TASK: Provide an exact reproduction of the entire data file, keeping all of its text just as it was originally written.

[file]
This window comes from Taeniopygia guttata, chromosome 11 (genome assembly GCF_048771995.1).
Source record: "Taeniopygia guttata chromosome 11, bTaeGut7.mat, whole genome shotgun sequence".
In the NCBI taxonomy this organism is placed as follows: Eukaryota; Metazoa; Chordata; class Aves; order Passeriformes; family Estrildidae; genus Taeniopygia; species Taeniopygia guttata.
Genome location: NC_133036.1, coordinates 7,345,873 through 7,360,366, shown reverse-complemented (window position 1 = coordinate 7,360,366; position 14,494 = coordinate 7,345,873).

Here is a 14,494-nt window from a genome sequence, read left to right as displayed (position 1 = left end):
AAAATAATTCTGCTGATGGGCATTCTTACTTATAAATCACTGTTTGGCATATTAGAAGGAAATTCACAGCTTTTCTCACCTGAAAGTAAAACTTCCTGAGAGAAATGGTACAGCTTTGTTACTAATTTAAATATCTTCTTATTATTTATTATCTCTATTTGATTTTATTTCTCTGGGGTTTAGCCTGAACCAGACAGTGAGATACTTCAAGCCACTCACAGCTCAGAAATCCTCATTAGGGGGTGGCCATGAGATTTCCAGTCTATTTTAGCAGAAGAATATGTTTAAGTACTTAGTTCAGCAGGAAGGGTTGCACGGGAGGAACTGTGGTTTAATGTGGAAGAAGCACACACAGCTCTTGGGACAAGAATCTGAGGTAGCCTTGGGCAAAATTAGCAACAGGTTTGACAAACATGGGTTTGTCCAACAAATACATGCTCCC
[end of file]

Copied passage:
This window comes from Taeniopygia guttata, chromosome 11 (genome assembly GCF_048771995.1).
Source record: "Taeniopygia guttata chromosome 11, bTaeGut7.mat, whole genome shotgun sequence".
In the NCBI taxonomy this organism is placed as follows: Eukaryota; Metazoa; Chordata; class Aves; order Passeriformes; family Estrildidae; genus Taeniopygia; species Taeniopygia guttata.
Genome location: NC_133036.1, coordinates 7,345,873 through 7,360,366, shown reverse-complemented (window position 1 = coordinate 7,360,366; position 14,494 = coordinate 7,345,873).

Here is a 14,494-nt window from a genome sequence, read left to right as displayed (position 1 = left end):
AAAATAATTCTGCTGATGGGCATTCTTACTTATAAATCACTGTTTGGCATATTAGAAGGAAATTCACAGCTTTTCTCACCTGAAAGTAAAACTTCCTGAGAGAAATGGTACAGCTTTGTTACTAATTTAAATATCTTCTTATTATTTATTATCTCTATTTGATTTTATTTCTCTGGGGTTTAGCCTGAACCAGACAGTGAGATACTTCAAGCCACTCACAGCTCAGAAATCCTCATTAGGGGGTGGCCATGAGATTTCCAGTCTATTTTAGCAGAAGAATATGTTTAAGTACTTAGTTCAGCAGGAAGGGTTGCACGGGAGGAACTGTGGTTTAATGTGGAAGAAGCACACACAGCTCTTGGGACAAGAATCTGAGGTAGCCTTGGGCAAAATTAGCAACAGGTTTGACAAACATGGGTTTGTCCAACAAATACATGCTCCC